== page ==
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Invasive Species: Ecological Bullies or the Scapegoats of Nativists?












Japanese stiltgrass, Microstegium vimineum. (Photo by Liz Loucks, TNC)

by Jeremy Houser

An uproar that began in the scientific community has recently found its way to the popular press, and now poses a challenge for conservation groups and land managers everywhere: Should we really be trying so hard to fight invasive species? And can we even trust the motivation or judgment of those who do? This piece in the Boston Globe is recommended, as it presents a fairly even-handed account of the controversy (though the counter-argument is relegated to the end).

Without a doubt, our island is no stranger to problematic invaders. The usual suspects occupy the usual locations – Asiatic bittersweet and Multiflora rose dominate roadsides and fencerows – but invasives threaten ecologically sensitive and valuable habitats as well, including our ponds (the reed Phragmites) and the sandplain grasslands near the southern shore (several, including Spotted knapweed and Cypress spurge). Because of the importance of these habitats, a considerable amount of effort from local land managers is spent trying to control them. Consistent with this effort, there is a budding enterprise to spread native gardening and landscaping, an effort which helps strengthen native ecosystems and build resistance to the threat of present and future invasions. Recently, though, the whole idea of “going native” has come under attack. From the Globe article:

. . . underneath all these efforts is a potent and galvanizing idea: that if we work hard enough to keep foreign species from infiltrating habitats where they might do harm, we can help nature heal from the damage we humans have done to it as a civilization.”

But is this so? In the absence of a survey of the opinions of the “ecologists and conservationists” that are the subject of the claim, this appears to just be attempted mind-reading. Others take their telepathic insights to more antagonistic levels. Mark Davis, the lead author of the Nature article (subscription req.) that helped spark the conflagration, sees nostalgia driving the fight against invasive species: “Newcomers are viewed as a threat because the world that you remember is being displaced by this new world.” Finally, some criticisms, such as this Op-Ed in the N.Y. Times, see a connection between efforts to control invasive species and the recent rise in anti-immigrant sentiment in America. Comparing the native species movement with the Minutemen (the militia group that patrols the Southwestern border), the author concludes that “both are motivated — in Margaret Thatcher’s infamous phrase — by the fear of being swamped by aliens.”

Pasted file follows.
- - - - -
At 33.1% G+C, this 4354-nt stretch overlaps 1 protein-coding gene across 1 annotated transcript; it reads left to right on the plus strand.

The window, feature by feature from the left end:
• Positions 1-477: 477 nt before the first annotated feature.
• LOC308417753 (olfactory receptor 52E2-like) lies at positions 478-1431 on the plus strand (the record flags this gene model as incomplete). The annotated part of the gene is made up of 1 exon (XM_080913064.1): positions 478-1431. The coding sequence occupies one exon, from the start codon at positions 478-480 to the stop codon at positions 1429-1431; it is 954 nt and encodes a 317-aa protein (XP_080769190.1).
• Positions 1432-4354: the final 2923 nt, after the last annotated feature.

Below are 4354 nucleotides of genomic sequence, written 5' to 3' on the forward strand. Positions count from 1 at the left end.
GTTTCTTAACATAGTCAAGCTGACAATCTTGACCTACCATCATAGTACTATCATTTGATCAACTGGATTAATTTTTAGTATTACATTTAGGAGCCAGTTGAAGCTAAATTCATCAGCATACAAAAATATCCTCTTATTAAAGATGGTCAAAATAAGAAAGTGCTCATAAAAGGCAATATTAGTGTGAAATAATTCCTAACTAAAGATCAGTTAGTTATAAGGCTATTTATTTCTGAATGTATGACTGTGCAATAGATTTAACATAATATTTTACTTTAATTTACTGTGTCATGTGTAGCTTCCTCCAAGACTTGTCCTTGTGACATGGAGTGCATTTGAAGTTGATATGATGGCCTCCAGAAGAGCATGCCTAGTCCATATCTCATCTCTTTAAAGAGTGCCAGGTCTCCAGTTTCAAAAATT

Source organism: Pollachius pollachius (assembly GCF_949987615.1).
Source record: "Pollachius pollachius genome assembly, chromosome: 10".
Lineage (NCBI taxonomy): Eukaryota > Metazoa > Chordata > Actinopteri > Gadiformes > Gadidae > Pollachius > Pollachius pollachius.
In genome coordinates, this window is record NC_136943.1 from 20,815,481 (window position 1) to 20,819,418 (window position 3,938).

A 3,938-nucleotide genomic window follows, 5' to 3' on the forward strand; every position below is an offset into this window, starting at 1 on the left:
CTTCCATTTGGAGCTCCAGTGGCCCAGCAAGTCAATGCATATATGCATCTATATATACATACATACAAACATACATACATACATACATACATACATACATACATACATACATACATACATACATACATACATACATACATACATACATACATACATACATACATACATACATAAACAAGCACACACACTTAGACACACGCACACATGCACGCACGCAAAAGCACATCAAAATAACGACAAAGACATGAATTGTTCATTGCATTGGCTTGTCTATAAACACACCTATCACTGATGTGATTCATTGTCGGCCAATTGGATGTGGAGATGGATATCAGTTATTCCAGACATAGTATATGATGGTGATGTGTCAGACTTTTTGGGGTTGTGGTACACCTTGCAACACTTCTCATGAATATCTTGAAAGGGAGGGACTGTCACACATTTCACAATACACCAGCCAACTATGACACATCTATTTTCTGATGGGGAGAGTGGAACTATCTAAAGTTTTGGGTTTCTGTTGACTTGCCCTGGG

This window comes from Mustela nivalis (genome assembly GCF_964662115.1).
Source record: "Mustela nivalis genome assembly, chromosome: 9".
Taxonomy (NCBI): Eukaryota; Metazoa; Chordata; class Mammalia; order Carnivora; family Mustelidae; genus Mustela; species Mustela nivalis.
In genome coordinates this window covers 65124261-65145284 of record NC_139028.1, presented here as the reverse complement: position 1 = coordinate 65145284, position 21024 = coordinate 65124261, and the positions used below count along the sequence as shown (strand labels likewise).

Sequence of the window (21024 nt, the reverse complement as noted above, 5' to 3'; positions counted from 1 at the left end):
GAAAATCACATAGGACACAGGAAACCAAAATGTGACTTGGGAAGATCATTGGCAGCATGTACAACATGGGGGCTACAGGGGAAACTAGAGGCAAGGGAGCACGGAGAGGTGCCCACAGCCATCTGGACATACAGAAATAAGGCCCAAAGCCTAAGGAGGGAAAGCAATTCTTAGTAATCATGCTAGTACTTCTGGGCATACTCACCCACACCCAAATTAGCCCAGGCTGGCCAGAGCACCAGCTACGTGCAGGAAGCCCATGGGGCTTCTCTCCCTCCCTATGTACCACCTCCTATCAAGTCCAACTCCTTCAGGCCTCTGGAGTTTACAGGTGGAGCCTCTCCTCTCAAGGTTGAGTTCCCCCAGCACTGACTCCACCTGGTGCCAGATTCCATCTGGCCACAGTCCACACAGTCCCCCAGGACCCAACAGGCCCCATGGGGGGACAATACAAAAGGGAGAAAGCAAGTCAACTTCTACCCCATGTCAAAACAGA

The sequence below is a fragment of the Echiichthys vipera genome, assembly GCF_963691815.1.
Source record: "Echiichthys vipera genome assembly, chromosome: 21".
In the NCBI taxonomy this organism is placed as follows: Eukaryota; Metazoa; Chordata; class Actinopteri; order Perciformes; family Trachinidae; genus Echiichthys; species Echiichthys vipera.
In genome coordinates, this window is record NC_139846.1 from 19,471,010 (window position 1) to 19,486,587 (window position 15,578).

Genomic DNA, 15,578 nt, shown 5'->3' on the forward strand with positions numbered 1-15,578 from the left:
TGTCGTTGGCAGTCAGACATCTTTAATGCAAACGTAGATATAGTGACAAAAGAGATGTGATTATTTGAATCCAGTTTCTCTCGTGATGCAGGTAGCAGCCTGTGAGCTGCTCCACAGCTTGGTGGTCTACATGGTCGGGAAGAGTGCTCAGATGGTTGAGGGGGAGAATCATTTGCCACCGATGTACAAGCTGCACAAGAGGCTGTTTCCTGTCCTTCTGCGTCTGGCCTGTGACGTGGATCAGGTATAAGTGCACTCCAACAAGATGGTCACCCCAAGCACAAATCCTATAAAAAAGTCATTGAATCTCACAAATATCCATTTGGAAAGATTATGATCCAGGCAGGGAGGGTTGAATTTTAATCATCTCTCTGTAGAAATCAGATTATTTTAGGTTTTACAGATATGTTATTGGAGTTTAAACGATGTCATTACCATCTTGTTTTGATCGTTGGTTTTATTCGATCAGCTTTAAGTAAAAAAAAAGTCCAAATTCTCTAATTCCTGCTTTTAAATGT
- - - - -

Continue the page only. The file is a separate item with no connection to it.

It’s a provocative subject, and to the extent that the controversy helps educate the public about the concepts of native, non-native, and invasive species, it’s a useful discussion. And they raise some good points, some of which will be explored in the next edition of the Almanac. For example, maybe we should ask whether it’s fair to denigrate non-natives simply because they’re exotic, without first considering whether the species is helpful or harmful, controllable or not, etc. But first, I would like to offer a word in defense of those (now, oddly enough, the traditionalists) who favor keeping up the fight against invasive species.

Underlying the more reasonable criticisms is an assumption that scientists and land managers are having a difficult time distinguishing between the concepts of non-native and invasive species, which results in a great deal of useless, or even harmful, effort fighting benign non-natives. This would be a very large problem if it was true in any meaningful sense. First, regarding the academic ecologists: sure, like other scientists, they are always revising and refining definitions, but is it really likely that many of them are unaware of the current meaning of the basic terms that define their field? Second, land managers have limited resources, and of course they focus their time and money on the most harmful invasive species threatening their properties. Conservation groups take advantage of the tremendous amount of scientific information that exists to prioritize their invasive control work. And contrary to the implications of Davis and his co-authors, the science is supplemented by common sense. No one is trying to eradicate the Beach Rose (Rosa rugosa, introduced from Asia) from Martha’s Vineyard, or prevent farmers from raising chickens or growing exotic vegetables.

Finally, regarding those less reasonable arguments quoted above: On a practical level, does it really matter whether one’s motivation to garden with native plants comes from a xenophobic botanical grudge against all things exotic, or a well-reasoned desire to promote healthy ecosystems? There is little reason to believe, even if the former were true, that this would lead to serious environmental harm in the pursuit of pointless or dangerous action against benign non-natives. Further, as long as we're talking about plants, it's not obvious that there is even anything morally wrong with favoring natives to exotics based on pure nativism. The analogy to anti-immigrant sentiment is witty perhaps, but inaccurate as plants can't actually feel the sting of prejudice, and could be taken as insulting by those humans who have. The academic controversy is interesting, but the inflammatory language unfortunate, especially in a political and economic climate where ecologists and conservationists face real, and coordinated, adversaries.

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